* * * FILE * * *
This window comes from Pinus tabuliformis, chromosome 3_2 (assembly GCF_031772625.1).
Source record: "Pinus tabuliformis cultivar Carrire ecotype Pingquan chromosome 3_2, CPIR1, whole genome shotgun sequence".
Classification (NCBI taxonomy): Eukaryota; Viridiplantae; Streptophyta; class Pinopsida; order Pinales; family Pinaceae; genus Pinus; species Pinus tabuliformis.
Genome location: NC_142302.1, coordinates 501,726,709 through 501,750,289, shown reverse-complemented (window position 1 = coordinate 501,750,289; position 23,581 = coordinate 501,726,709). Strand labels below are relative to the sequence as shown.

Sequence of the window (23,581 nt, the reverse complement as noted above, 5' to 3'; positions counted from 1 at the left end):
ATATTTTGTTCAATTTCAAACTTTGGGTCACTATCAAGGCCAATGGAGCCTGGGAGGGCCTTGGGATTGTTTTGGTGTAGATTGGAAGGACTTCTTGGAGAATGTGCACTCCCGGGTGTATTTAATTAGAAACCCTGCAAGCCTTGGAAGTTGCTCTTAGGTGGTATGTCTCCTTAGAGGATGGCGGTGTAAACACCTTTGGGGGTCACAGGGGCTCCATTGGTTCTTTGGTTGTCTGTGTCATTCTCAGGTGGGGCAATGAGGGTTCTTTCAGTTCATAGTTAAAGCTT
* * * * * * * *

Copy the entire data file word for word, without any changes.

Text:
This window comes from Pinus tabuliformis, chromosome 3_2 (assembly GCF_031772625.1).
Source record: "Pinus tabuliformis cultivar Carrire ecotype Pingquan chromosome 3_2, CPIR1, whole genome shotgun sequence".
Classification (NCBI taxonomy): Eukaryota; Viridiplantae; Streptophyta; class Pinopsida; order Pinales; family Pinaceae; genus Pinus; species Pinus tabuliformis.
Genome location: NC_142302.1, coordinates 501,726,709 through 501,750,289, shown reverse-complemented (window position 1 = coordinate 501,750,289; position 23,581 = coordinate 501,726,709). Strand labels below are relative to the sequence as shown.

Sequence of the window (23,581 nt, the reverse complement as noted above, 5' to 3'; positions counted from 1 at the left end):
ATATTTTGTTCAATTTCAAACTTTGGGTCACTATCAAGGCCAATGGAGCCTGGGAGGGCCTTGGGATTGTTTTGGTGTAGATTGGAAGGACTTCTTGGAGAATGTGCACTCCCGGGTGTATTTAATTAGAAACCCTGCAAGCCTTGGAAGTTGCTCTTAGGTGGTATGTCTCCTTAGAGGATGGCGGTGTAAACACCTTTGGGGGTCACAGGGGCTCCATTGGTTCTTTGGTTGTCTGTGTCATTCTCAGGTGGGGCAATGAGGGTTCTTTCAGTTCATAGTTAAAGCTT